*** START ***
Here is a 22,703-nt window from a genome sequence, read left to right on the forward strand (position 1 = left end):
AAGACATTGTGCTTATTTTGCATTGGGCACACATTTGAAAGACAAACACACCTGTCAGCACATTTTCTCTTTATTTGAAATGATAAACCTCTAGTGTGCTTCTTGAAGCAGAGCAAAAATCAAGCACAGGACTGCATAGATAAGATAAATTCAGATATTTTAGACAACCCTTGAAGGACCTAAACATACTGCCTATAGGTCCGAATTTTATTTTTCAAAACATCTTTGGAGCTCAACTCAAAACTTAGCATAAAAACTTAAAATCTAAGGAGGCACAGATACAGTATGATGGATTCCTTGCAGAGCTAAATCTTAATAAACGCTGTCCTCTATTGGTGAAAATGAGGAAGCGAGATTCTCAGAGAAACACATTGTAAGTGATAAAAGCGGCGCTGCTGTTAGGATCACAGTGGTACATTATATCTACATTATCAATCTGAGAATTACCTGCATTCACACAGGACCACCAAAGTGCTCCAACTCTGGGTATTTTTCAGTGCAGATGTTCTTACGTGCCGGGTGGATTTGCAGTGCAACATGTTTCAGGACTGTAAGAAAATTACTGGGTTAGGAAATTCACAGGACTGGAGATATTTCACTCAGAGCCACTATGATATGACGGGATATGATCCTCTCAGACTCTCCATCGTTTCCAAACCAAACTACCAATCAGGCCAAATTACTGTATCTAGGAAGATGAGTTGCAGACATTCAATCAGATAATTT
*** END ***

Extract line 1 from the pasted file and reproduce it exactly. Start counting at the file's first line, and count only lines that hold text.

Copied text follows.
Here is a 22,703-nt window from a genome sequence, read left to right on the forward strand (position 1 = left end):